Guyanese man claims ‘uncontrollable urges’ in gruesome murder of NY woman

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A Guyanese man accused of murdering a beloved 92-year-old Queens “cat lady” told cops he gets “uncontrollable urges” — and killed her because of pent-up anger at his family, The New York Post reported.

Reeaz Khan, 21, confessed to the heinous slaying of elderly Maria Fuertes after authorities picked him up Thursday night and hauled him to the 106th Preci;nct, where he was arrested and hit with murder and sex abuse charges on Friday, sources said.

Khan told cops that he “was abused his whole life” and upset that he had to move to the US with his family from Guyana a few years ago, a source said.

“He was angry at his father and [claimed] his brothers never liked him,” the source said. “He gets uncontrollable urges, but he never acted out on it. This was the first time.”

Fuertes, who sources say was strangled, was found mortally wounded and lying on the sidewalk at Liberty Avenue and 127th Street in Richmond Hill, just a block from her home, around midnight Monday.

Medics rushed the nonagenarian to Jamaica Hospital Medical Center, but she could not be saved.

Fuertes, who sources say was strangled, was found mortally wounded and lying on the sidewalk at Liberty Avenue and 127th Street in Richmond Hill, just a block from her home, around midnight Monday.

Medics rushed the nonagenarian to Jamaica Hospital Medical Center, but she could not be saved.

“Ms. Fuertes is a defenseless, 92-year-old woman, minding her own business, walking down the street when she was brutally attacked,” NYPD Chief of Detectives Rodney Harrison told reporters Friday.

Khan followed Fuertes from Liberty Avenue onto 127th Street, where he came up behind her, threw her to the ground and attacked and sexually assaulted her, police said.

“There was some sort of physical contact between the two … causing both of them to fall to the ground. where they landed behind a parked car,” Deputy Chief of Detective Bureau Queens South Joseph Kenny said.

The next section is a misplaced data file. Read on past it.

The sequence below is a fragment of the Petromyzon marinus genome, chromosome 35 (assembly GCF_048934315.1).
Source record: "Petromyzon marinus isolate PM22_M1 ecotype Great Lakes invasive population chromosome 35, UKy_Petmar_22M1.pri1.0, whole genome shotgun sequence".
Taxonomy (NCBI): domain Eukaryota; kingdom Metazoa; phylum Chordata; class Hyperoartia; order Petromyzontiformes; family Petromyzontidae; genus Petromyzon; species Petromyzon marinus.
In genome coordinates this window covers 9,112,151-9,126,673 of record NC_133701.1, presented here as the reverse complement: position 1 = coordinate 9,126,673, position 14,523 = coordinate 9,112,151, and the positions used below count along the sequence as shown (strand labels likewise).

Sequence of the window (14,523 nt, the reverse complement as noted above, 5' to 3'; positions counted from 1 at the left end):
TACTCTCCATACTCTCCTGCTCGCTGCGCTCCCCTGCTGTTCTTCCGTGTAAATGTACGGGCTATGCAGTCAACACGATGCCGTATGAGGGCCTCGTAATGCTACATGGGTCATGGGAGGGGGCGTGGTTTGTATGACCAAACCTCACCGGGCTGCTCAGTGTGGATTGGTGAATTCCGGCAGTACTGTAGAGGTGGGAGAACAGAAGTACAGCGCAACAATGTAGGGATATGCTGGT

The attack was partially captured on surveillance footage, but Kenny said, “The perpetrator and the victim were out of view for approximately 4 to 5 minutes” before Khan reappeared and ran northbound on 127th Street.

Queens District Attorney Melinda Katz said the victim was found “with her clothes pulled above her waist and near death” and called the slaying “a senseless, brutal act of violence.”

Kenny, who called Fuertes a “fixture in the neighborhood of Richmond Hill” and someone who “took strolls in the evening quite often,” said that the autopsy revealed Fuertes suffered “multiple injuries demonstrating intentional harm.”

A source said Fuertes and Khan did not know each other, but Harrison said that detail remains under investigation.

Fuertes was out in the late night hour picking up bottles from the street as part of her regular routine, according to sources.

Harrison said that Fuertes suffered “contusions around the neck” and “some injuries around her private area.”

Investigators tracked the Khan to his home about a half mile from the scene of the crime using surveillance footage and tips from the community.

Khan’s brother even called police after the NYPD released surveillance footage of a man wanted in the murder to say that his brother is the one shown in the video, according to sources.

As Khan was led out of the 106th Precinct station house in handcuffs Friday, he proclaimed his innocence.

“No, I did not,” Khan, donning a gray hoodie and sweatpants, responded after he was asked by a reporter whether he killed Fuertes.

He faces 25 years to life behind bars if convicted of the crime.

Khan was previously arrested on a charge of assault on Nov. 26 for allegedly slicing his father with a broken ceramic mug inside his Queens home, police said.

The father suffered a laceration to his chest and arm and was hospitalized with minor injuries.

Khan was released on his own recognizance at his arraignment where a temporary order of protection was issued, records show.

Meanwhile, neighbors of Fuertes said she was a lover of cats who often spent time walking around the area collecting cans and feeding felines.

“She was willing take any stray cat,” said neighbor Shantie Ram, 57. “Sometimes she would knock on my door and ask if we’ve seen any cats. She’s a very nice person.”

Ram noted that Fuertes “loved to walk in the nights” and that her son, who works at night, used to repeatedly tell her not to walk around at night.

“She would just go walk up and down the block collecting cans, feeding the cats — just so sad,” Ram said.

Jean Hiralal, 76, who lived next door to Fuertes for seven years, called Fuertes “a lovely lady” who “never bothered a soul.”

“Everybody would call her ‘mommy,’ ‘grandma’ or ‘cat lady,’” Hiralal said. “Just a wonderful soul.”

(Republished from the New York Post)

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